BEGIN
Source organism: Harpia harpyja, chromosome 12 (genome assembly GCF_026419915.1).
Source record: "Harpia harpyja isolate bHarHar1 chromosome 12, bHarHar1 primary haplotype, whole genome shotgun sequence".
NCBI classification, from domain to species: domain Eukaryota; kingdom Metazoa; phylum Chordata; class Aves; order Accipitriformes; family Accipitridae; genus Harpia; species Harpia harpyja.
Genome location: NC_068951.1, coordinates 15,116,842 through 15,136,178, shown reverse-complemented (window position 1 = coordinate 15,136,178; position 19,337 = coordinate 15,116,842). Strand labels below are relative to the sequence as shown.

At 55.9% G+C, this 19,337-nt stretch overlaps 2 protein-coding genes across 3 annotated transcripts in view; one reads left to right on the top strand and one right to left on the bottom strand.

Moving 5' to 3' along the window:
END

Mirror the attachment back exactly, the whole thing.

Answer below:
Source organism: Harpia harpyja, chromosome 12 (genome assembly GCF_026419915.1).
Source record: "Harpia harpyja isolate bHarHar1 chromosome 12, bHarHar1 primary haplotype, whole genome shotgun sequence".
NCBI classification, from domain to species: domain Eukaryota; kingdom Metazoa; phylum Chordata; class Aves; order Accipitriformes; family Accipitridae; genus Harpia; species Harpia harpyja.
Genome location: NC_068951.1, coordinates 15,116,842 through 15,136,178, shown reverse-complemented (window position 1 = coordinate 15,136,178; position 19,337 = coordinate 15,116,842). Strand labels below are relative to the sequence as shown.

At 55.9% G+C, this 19,337-nt stretch overlaps 2 protein-coding genes across 3 annotated transcripts in view; one reads left to right on the top strand and one right to left on the bottom strand.

Moving 5' to 3' along the window: